Exactly! That’s something non-standard (and highly dangerous). You would need the pack to be 48V to be compatible with industry standard equipment.

          • juxx0r

            So how do we know it’ll cost $7k?

            And why would it cost $7k if it didn’t need an integrated DC bus?

          • ChrisEcoSouth

            Well, we don’t precisely! I gave a figure for typical kit we would install, making some assumptions such as a voltage-compatible option is available. ‘Integrated DC bus’ could mean different things. As soon as there is a battery-bank, some sort of DC ‘bus’ interconnection system is required, to get power into and out of the battery. There is no doubt that ‘systems’ fully integrated into one box -*that are reliable*- will become available, and the cost will be less than my present estimates. But at the moment, it is not a one-box solution, and the equipment I would trust comes with a higher price-tag and installation costs.
            (It’s interesting the Tesla box in the picture above is paired with a likely 6kW 48V inverter)

          • juxx0r

            My guess is, since we are all guessing, Is that you wire the solar to the power wall through an integrated DC/DC converter for battery charging. The output comes from the other side of the DC/DC converter, i.e. the battery side, and this goes straight into an Inverter that does not posses it’s own DC bus but is capable of drawing from a 350-450V DC source. I would suggest that this inverter, grid connected or otherwise, would start at $1000 for the 2kW jobbie and go up from there.

            I find it highly unlikely that a company such as tesla would sell you a box that required a box of sparks twice the price just to run it. Everyone knows that battery storage is price sensitive, particularly tesla. I suggest this is why they’ve gone with a 350-450V output to cut out the middle man so to speak and help cut down the cost.

          • ChrisEcoSouth

            True, it could be anybody’s guess. I’m guessing the pack is pretty basic since it is not being hyped as having any extra part over any other system. So if it wasn’t 48V natively, it would make sense to have a dedicated high voltage charger – so far, special to only Tesla. Which implies that it is a an MPPT charge controller. So now the inverter will have to draw direct from the battery pack as though it was an array. So far ok, but no mention of where the control is – perhaps as you say, built into the charge controller – but it has to know what to turn off to limit export – so it needs multi-level control of the external inverter – very few inverters have this. So compatibility is an issue, and it certainly won’t run anything in a power cut.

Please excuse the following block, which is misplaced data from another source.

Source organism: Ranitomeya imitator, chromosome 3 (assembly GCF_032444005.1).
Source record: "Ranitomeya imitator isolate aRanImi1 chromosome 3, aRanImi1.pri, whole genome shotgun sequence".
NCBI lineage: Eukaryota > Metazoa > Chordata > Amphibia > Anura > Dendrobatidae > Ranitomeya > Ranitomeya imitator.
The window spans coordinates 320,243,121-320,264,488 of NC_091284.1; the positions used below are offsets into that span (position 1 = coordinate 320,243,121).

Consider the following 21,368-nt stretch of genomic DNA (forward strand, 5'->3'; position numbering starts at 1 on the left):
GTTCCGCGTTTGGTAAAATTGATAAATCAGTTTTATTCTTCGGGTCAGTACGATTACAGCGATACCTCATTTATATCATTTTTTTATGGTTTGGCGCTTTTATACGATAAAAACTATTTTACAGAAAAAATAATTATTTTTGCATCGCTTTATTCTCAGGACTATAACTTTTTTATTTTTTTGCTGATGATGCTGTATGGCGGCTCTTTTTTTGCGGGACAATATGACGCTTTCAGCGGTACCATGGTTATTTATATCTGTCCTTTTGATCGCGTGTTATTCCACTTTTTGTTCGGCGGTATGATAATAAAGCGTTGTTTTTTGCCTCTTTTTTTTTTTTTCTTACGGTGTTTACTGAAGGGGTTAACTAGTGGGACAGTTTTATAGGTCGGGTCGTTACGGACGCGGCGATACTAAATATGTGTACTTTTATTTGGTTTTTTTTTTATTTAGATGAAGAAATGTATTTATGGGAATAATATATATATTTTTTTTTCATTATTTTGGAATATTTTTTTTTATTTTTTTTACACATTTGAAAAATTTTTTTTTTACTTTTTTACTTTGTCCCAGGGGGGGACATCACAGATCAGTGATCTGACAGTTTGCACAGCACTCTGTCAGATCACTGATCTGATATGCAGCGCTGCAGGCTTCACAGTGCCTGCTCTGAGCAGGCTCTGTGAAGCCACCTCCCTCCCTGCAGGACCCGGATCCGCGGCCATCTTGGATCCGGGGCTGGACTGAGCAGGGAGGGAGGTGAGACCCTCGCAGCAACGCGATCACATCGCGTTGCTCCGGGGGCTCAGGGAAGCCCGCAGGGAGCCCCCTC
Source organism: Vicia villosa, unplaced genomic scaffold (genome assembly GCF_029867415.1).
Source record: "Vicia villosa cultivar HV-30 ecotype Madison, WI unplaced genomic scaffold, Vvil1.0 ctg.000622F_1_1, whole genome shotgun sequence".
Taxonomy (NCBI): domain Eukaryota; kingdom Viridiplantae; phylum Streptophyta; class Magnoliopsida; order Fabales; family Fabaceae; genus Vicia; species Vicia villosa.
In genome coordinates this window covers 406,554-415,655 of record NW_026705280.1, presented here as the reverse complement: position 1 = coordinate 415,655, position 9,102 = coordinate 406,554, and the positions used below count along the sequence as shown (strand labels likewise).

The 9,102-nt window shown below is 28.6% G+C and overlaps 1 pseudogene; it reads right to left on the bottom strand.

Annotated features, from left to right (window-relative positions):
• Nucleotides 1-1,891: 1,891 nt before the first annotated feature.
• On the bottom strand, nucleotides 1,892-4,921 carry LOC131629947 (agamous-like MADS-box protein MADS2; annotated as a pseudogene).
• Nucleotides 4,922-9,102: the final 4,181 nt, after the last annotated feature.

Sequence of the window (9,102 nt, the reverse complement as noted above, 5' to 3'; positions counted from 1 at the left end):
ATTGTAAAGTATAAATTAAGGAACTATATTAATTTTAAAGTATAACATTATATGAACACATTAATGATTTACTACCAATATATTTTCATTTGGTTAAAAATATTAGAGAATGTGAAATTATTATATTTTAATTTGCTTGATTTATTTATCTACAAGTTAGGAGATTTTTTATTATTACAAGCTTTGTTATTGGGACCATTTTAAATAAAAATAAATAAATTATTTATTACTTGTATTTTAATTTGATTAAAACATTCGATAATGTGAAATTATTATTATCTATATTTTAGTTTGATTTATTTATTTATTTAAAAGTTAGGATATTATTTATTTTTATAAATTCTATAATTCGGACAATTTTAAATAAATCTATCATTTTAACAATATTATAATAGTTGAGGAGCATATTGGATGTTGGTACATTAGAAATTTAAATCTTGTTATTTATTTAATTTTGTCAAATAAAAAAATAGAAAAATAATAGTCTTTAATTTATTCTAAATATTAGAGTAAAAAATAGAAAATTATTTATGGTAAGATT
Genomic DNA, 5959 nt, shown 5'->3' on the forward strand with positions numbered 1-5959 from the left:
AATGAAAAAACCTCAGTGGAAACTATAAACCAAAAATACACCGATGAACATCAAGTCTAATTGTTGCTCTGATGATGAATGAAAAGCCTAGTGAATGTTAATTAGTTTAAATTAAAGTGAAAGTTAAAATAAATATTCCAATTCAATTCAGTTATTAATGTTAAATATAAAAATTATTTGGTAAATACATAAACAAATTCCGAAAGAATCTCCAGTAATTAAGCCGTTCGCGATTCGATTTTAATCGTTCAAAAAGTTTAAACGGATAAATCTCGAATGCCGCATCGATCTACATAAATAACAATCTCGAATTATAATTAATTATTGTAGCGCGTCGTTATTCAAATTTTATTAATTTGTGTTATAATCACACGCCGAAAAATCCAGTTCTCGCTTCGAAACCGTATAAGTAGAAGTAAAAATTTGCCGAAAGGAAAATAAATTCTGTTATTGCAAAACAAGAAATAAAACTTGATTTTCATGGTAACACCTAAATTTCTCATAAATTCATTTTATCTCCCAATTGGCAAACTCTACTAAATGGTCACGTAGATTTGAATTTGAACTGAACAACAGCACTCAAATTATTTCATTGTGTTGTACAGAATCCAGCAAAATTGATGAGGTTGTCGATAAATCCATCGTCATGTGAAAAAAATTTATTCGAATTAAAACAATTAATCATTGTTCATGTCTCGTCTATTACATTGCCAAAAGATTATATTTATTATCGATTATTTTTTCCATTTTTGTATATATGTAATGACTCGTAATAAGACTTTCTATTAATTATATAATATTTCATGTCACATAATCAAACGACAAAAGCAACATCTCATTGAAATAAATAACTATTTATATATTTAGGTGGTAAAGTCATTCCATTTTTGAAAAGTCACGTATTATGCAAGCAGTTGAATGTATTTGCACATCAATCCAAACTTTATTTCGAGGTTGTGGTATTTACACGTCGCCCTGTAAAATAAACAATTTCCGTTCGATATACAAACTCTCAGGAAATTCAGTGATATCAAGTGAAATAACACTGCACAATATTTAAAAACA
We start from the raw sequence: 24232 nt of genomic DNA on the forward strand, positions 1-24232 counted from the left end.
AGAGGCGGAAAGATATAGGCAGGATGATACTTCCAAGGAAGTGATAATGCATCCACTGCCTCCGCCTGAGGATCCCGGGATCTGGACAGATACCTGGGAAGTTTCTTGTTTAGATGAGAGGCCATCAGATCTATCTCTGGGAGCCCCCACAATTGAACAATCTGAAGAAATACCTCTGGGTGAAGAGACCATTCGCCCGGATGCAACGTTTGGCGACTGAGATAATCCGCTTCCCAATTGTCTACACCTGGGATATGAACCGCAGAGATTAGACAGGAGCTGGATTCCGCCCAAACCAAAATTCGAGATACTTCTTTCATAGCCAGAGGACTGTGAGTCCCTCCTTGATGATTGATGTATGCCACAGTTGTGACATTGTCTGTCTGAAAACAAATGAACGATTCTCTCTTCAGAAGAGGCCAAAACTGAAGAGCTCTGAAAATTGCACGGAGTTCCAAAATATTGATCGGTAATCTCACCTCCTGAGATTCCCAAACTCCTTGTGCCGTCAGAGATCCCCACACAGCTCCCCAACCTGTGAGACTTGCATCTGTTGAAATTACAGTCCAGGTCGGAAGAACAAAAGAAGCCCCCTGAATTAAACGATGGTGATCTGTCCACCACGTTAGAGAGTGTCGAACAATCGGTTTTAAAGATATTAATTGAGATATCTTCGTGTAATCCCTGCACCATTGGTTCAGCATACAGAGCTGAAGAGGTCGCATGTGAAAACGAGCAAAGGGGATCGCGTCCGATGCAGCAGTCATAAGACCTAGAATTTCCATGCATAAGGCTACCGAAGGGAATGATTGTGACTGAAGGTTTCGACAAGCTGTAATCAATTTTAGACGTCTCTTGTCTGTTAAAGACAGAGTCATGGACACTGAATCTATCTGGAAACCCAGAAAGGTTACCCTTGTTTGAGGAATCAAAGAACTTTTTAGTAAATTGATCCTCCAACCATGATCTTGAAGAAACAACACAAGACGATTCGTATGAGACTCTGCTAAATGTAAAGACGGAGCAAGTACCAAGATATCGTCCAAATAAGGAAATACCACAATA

The picture shown in the article is definitely not this!
            I guess we will have to await for further releases 😉

        • john

          I find you $7000 figure extremely hard to understand did you get quote by some company that does want to make about $5500 profit or what?
          At $1500 that is huge price

          • nakedChimp

            Chris is quoting prices from known brands (*) that are niche at the moment.. he can’t (yet) think of this going main stream and get to 25% of the current prices..

            *) think SMA or Selctronics there and let the quote come from an off-grid installer, then you get those prices called.

          • ChrisEcoSouth

            If you dont want power in a power-cut, and want to just arbitrage/offset import/export, then yes, the inverter that does that will tend to ultimately be priced just on the high side of existing grid-only inverters. But right now, no-one has come-forward to say they have something that matches. I am aware of some that may fit the requirement, but they are manufactured by the ‘usual suspects’ in China, and I’d watch for warranty problems, whilst wishing them the very best.

        • RobS

          The inverter needed for this is identical to a grid feed solar inverter, a 2-3kw grid feed inverter is highly mature technology and runs $1,500-$2,000, $7,000 is absurd.

          • john

            I agree

          • ChrisEcoSouth

            Plain no! Do you want to run appliances directly? If you don’t, and neither care for power in a power-cut, then something a bit more expensive than a straight grid-inverter may be closer to the mark. Remember, it needs (at least) an integrated battery-charger.

            I’m talking about something that runs a number of your appliances, charges and discharges your batteries, and manages import/export, etc.

    • Nathan Lim

      On a per kw basis, the battery is $350. Inverter $185. Installation $250. All up $785 per kw. I assume the $350 includes the power management systems. Assuming electricity at $0.24 per kwh, this is a payback of 9 years (785/0.24/365) for the system. Anyone disagree?

      • RobS

        Where have the 185 and 250 numbers come from? 250/kwh or $2,500 total for installation seems very steep to me, remember this is just a wall box by the meter, I paid less than that for installation of solar panels on my 2nd story 40 degree pitch roof.

        • Nathan Lim

          Bloomberg list the spot price for a 10kw string inverter at $0.185 per watt. The $250 includes the equipment to grid connect the device plus the tradesman plus a bit for contingency.

          • RobS